The wooden canoe continues to be an important material symbol for the Chinook. There are many types of canoes and many of the Chinook were, and still are, skilled woodworkers. Canoes facilitate trade as forms of transportation and they embody symbols of power and family heritage through artistic design. So canoes are practical and utilitarian, but they are also artistic and expressive.The importance of canoes has been included in the historical descriptions of the Chinook people from the early European American maritime sea traders to the overland fur traders. On their return to the East, the Lewis and Clark expedition stole a Chinook canoe, a theft that has not been forgotten by the tribe. The recent return of the canoe brought increased public attention to the Chinook and their canoe-based traditions. Today, the Chinook participate in an important contemporary Canoe Journey, an annual event where northwest tribes meet for extended multi-day canoe travels to various Native communities. The Chinook participate in the events and it has become an important way to bring the community together and revive and pass on many of the canoe traditions, as well as a way to be in touch with the landscape from the perspective of water travel.

Personal Stories

Sam Robinson talks about the Chinook canoe community:

Well, we got more canoes now. We can put a lot of people in the water. Figured Klmin will hold sixteen pullers and six passengers. Ituxt, Ray’s canoe, will hold twelve pullers. Squakwal can hold six pullers and then there’s family canoes. So you can put quite a few people in the water, you know, for a few days.

Sam Robinson’s experience at Canoe Journey:

That’s one thing about the journeys is the presence of the ancestors is so, so strong, you know, not only when you’re out there dancing but when you’re on the waters, you know, you know they’re with you. There’s been times where you just strongly know they’re with you. Like when we leftTacoma to go to Seattle, you have to go through the [Tacoma] Narrows, and the night before we would always have a skipper’s meeting. And what the skipper’s meeting usually is, it’s all the canoe skippers meeting with the local people, the local fishermen that fish in that area that know the waters really well, and tribal members from that area that know the waters really well, and they talk about what to expect the next day on the journey.

And they told us that it was pretty much mandatory that everybody wear life jackets when going through the Narrows, because of the steep canyons, the water boils when the tide comes in and out and it’s pretty rough. And we were pulling, and unfortunately you could see the bridge for like hours before you get there. [all laugh] You keep digging and digging, it’s like,‘Yeah, there’s a bridge, there’s a bridge.’And just before we reached the Narrows, you know, there was this light fog on the water and that light fog on the water is our ancestors that travel with us, you know. And when we got to the Narrows it was like a lake. It was flat. It was glass, as we went through there. So we felt that our ancestors were with us, you know, that day, as we went through.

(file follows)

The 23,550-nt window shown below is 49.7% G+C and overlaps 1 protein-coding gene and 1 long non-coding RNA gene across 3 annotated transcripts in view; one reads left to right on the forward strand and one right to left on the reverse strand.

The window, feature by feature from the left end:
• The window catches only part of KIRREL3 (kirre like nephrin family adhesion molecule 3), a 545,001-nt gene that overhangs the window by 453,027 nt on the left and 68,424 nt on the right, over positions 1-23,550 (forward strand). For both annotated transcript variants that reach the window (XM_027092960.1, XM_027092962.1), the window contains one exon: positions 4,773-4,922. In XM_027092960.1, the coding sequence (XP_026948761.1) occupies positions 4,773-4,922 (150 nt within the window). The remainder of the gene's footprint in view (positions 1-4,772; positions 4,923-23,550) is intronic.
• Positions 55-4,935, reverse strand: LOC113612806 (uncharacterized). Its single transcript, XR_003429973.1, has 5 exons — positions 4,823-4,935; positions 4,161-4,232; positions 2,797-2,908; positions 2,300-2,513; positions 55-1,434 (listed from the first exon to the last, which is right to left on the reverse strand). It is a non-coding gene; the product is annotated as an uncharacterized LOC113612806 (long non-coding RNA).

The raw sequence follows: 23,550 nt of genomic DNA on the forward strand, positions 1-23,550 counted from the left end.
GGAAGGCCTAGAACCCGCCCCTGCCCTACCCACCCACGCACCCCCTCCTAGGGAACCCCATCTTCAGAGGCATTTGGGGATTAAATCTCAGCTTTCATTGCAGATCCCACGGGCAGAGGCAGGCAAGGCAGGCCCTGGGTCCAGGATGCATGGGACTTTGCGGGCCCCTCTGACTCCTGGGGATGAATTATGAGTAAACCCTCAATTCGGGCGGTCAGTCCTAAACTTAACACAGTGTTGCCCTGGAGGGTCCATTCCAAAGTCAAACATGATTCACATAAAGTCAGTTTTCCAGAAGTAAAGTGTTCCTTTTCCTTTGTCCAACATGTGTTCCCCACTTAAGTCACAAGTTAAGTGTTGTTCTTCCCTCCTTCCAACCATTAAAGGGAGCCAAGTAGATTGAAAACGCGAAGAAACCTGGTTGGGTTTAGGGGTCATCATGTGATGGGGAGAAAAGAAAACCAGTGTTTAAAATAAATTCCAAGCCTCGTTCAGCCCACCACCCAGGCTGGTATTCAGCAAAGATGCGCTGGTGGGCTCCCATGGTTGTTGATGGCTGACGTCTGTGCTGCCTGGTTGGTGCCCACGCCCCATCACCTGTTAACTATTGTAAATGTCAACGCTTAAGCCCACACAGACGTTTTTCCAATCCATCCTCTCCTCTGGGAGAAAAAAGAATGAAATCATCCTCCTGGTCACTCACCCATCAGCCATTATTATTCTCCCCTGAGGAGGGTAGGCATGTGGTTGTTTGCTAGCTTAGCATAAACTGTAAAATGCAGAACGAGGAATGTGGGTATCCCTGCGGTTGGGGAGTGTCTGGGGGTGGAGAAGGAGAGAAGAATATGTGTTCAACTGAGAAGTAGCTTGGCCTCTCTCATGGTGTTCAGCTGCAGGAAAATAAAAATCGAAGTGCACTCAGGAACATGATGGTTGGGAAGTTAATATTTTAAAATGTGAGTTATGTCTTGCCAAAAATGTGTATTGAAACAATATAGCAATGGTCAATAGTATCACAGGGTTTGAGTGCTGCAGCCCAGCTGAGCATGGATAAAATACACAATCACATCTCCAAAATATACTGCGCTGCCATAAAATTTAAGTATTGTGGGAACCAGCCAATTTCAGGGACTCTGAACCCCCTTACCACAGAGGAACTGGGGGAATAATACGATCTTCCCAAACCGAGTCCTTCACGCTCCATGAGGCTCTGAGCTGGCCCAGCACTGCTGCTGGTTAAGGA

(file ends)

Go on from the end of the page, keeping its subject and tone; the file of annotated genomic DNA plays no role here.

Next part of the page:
Sam Robinson’s experience paddling the commercial shipping channel:

…it’s kind of unique. The shipping channels is really, you know, that’s when you really know you’re small, because you’re just this little twenty-six foot canoe, and there’s like freighters and ferries and barges and all kinds of traffic that you’re trying to avoid out there. You know they can’t see you; you know, they might see the flag on your support boat and at that time our support boat wasn’t much bigger than us.[laughs] Yeah, you know you’re small. You know you’re small out there.

Anna May Strong talks about the fate of Uncle Scott’s canoe:

Anna May has a photograph of her Uncle Scott with a carved canoe. Her grandfather Clark commissioned the carving from Chief Taholah. Each figure had a different face, perhaps representing war paint. Anna May took the picture.

When Uncle Scott died, everyone wanted the canoe. Aunt Hope gave it to a couple who had a museum at Ocean Shores and it was there for a number of years. Then the couple decides they’re selling their museum. Everything that’s in there, they’re selling off at a big auction in Seattle. Albert went down to it. Everybody said,“go and get that canoe back.” It was, he said he left the auction when it reached $5,000, which would be nothing today. Uh, so we never knew, some said Albert got it, he’s just saying it was too high and he just left.We don’t know for sure.

Sam Robinson’s on cultural revitalization:

I talk about Lewis and Clark, you know, or Clueless and Lark, as I like to refer them to; you know, I mean they didn’t do much for us two hundred years ago, but two hundred years later they did a lot for us because they really made people want our culture, and so it made us step up to the plate and start learning more; you know, so getting our songs out there and being in the canoe and traveling. It gave us the canoe, gave us the Plankhouse; you know, it gave us a lot. And then it inspired people to actually get out there and do these things, and now we’ve got more of an interest; you know, more people making paddles to get in the canoe. And more people wanting to learn how to gather and weave and more people making drums and drumming songs and, you know, so I think two hundred years later they did, they gave back to us. I’m appreciative of that, because had they not commemorated that, what would have happened? Would we have just stayed the same? Would we not have gotten out there? “So, and then having that canoe, of course, opened up the pathway to the journeys you know, and I wish we’d get more people involved in the journeys and I’m hoping that gets stronger.